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Institute of Asian and Oriental Studies URPP Asia and Europe (2006–2017)

Democracy and New Media

Tuesday, 19. April, 18:15-20:00, University of Zurich, KOL-G-217, Rämistrasse 71, 8006 Zurich

The Institute of Mass Communication and Media Research (IPMZ) presents in cooperation with the URPP Asia and Europe and the Jamia Millia Islamia's Centre for Culture, Media and Governance (CCMG) a panel discussion about "Democracy and New Media".

The participants will focus on the following subjects:

  • Prof. Dr. Katajun Amirpur, URPP Asia and Europe: "Twittered Revolutions? Tunisia, Egypt and Iran"
  • Prof. Dr. Frank Esser, IPMZ: "Mediatization as a Challenge to Democracy"
  • Prof. Vibodh Parthasarathi, CCMG: "Digital Media, Analog Politics: Forcing a Fit?"

Welcoming Remarks:

Prof. Dr. Andreas Fischer, President of the University of Zurich

Prof. Dr. Katajun Amirpur, URPP

Katajun Amirpur analysed the influence of social networks on the 'Green Revolution" in Iran in 2010. She came to the conclusion, that the influence of those networks is widely overestimated, especially in the Western perception. It is, in her opinion, rather conventional media, such as television and radio broadcasts, that are the leading forms of mass communication in the area.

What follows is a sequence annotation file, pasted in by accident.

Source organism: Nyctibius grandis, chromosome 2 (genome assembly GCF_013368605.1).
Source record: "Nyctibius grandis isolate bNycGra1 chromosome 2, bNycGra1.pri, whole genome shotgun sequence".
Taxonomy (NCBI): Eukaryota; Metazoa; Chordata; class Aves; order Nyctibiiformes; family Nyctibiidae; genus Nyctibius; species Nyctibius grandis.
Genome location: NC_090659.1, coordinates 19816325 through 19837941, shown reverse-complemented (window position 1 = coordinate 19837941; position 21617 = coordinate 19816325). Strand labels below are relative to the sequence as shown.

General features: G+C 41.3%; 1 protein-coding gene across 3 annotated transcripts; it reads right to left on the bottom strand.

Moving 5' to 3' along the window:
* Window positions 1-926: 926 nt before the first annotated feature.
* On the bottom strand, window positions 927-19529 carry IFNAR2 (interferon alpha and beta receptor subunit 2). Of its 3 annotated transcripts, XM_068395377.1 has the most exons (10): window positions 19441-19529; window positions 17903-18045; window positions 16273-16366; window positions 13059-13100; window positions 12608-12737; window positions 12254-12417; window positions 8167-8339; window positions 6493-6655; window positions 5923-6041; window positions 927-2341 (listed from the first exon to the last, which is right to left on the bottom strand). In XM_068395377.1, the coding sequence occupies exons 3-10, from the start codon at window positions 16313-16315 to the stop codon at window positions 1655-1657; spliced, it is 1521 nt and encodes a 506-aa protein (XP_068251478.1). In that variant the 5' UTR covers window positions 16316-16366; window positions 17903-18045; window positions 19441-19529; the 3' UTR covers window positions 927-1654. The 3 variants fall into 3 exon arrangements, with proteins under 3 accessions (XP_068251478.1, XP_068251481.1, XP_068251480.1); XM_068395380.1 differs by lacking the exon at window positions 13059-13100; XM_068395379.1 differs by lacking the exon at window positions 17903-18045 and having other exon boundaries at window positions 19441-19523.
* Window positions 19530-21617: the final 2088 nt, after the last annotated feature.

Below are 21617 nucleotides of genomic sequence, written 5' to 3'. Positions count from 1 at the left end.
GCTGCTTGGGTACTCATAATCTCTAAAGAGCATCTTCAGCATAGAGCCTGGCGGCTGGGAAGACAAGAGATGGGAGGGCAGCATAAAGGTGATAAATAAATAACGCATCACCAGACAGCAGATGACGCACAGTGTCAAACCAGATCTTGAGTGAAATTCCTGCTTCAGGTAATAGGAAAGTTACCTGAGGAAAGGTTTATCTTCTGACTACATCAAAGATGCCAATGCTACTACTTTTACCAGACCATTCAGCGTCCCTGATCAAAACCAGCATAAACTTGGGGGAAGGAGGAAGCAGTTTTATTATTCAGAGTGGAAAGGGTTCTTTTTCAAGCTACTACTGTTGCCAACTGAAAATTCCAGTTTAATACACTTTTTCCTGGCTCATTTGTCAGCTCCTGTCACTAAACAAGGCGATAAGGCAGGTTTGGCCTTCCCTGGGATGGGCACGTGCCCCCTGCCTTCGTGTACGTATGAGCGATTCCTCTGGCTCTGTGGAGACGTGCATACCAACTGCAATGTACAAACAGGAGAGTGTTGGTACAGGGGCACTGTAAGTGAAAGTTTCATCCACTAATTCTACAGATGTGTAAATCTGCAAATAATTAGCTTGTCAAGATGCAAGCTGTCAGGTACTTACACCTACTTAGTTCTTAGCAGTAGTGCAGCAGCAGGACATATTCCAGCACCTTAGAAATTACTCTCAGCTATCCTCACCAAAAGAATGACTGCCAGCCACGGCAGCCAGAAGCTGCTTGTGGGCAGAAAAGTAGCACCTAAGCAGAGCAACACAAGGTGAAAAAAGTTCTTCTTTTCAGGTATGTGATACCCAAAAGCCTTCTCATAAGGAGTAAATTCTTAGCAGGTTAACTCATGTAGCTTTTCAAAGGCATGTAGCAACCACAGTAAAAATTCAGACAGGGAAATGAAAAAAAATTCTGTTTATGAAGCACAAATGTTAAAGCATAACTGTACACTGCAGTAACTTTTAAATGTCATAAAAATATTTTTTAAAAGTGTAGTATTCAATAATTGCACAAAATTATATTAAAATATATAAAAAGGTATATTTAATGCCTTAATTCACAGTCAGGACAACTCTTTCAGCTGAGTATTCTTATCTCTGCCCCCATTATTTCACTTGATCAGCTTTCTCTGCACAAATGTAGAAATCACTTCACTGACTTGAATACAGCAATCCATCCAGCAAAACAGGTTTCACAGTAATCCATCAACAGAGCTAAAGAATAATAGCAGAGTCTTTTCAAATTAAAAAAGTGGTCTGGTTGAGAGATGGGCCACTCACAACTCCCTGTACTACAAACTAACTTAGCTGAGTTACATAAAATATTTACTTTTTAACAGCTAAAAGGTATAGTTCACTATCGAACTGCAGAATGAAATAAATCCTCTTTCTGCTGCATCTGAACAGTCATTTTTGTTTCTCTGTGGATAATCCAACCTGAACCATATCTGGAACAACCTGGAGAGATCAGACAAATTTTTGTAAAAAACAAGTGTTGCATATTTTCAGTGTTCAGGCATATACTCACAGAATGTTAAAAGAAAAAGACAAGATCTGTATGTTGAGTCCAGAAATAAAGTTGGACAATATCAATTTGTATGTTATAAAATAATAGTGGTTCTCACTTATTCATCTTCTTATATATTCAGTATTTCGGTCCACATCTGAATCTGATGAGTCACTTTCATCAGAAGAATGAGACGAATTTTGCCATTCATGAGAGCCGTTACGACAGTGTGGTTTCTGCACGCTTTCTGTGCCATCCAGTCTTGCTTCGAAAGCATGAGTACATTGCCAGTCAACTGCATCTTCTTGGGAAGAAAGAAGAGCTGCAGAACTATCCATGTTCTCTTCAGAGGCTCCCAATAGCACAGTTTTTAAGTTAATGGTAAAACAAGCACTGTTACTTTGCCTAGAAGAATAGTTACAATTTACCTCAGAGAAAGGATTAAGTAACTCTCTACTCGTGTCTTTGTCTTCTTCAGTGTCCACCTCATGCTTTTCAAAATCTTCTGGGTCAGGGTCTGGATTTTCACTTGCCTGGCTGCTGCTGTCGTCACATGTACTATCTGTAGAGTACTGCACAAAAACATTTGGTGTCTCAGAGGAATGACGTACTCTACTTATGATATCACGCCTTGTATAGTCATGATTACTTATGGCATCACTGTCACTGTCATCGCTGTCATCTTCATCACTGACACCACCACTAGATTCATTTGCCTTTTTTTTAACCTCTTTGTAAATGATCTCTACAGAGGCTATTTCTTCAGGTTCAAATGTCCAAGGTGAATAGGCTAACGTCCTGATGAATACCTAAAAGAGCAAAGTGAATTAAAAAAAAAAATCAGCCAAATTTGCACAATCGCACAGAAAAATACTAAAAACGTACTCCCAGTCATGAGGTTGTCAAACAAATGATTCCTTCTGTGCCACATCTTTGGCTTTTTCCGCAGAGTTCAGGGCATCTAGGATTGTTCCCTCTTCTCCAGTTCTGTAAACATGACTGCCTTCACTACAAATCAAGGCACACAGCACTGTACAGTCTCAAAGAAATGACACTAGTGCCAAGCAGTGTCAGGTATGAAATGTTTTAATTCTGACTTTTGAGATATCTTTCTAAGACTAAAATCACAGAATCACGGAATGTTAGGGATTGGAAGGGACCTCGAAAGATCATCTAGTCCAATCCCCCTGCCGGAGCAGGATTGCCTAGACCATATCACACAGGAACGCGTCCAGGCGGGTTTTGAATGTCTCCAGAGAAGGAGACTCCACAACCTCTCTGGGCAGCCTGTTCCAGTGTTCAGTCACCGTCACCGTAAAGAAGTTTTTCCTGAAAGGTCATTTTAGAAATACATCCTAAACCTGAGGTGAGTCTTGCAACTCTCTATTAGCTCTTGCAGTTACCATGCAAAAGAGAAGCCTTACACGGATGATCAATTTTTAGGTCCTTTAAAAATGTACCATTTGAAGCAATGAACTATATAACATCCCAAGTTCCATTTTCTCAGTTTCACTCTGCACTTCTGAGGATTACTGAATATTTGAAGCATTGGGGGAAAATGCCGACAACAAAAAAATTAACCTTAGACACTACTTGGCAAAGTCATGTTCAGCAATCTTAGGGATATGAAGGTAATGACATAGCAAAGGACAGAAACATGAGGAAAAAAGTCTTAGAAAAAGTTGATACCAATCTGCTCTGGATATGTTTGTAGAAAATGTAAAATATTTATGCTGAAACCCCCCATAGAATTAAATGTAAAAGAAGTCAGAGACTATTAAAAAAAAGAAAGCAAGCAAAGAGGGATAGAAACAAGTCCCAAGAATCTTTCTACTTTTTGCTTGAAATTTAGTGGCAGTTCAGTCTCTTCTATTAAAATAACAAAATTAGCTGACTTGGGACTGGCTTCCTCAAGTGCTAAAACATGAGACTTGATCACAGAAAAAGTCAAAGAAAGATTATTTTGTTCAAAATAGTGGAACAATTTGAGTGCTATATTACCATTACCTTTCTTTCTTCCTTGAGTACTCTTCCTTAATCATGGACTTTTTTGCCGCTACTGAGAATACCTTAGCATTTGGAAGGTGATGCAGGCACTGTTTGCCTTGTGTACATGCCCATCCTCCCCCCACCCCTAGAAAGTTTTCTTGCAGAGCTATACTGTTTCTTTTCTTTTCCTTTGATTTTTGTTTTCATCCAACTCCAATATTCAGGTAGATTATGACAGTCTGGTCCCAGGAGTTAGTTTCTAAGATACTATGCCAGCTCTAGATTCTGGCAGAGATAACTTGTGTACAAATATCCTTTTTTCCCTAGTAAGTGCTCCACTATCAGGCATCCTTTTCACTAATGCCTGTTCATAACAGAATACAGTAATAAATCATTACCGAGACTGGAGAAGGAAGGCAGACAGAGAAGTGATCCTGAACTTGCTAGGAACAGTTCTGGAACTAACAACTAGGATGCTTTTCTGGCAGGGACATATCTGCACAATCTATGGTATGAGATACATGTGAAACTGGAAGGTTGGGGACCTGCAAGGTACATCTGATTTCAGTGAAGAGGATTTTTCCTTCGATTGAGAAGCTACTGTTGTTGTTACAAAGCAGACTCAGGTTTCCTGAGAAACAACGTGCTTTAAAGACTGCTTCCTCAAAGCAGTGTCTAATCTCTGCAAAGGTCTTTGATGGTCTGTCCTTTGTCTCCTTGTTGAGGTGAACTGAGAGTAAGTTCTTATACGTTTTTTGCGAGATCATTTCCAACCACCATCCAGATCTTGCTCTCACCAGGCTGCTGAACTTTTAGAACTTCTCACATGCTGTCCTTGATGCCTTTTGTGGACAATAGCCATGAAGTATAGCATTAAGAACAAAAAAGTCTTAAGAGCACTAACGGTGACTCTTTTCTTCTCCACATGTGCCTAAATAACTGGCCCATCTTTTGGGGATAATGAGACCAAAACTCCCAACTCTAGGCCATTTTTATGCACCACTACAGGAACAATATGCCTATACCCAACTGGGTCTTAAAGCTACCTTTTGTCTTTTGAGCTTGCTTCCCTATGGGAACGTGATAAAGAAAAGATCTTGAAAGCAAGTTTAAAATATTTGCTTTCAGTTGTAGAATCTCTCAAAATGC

Frank Esser, Institute of Mass Communication and Media Research, 19.04.2011

Frank Esser focused on the effects of a spreading medial permeation of modern societies. Additionally, the entanglements between political agents on the one hand and representatives of media corporations, news networks and other agnets have been subject of Frank Esser's presentation.

Prof. Dr. Vibodh Parthasarathin from the Jamia Millia Islamia's Centre for Culture, Media and Governance, New Delhi, 19.04.2011

Just as most of the other participants, Vibodh Parthasarathin also perceives the potential of social networks and their influence on democracy as rather limited. He refered to empirical studies analysing the distribution of high-speed-internet access in India and pointed out, that the huge gap between urban and rural areas in India is hardly taken into account when making assumptions on the possible influences of social networks and digital media on the Indian society.

Parthasarathin concluded, that only a very specific part of Indian society is represented in the digital networks. Additionally, in spite of the seemingly high numbers of users and visitors on acitivist websites, the actual potential of increasing actual engagement is rather limited, albeit it is widely overestimated.

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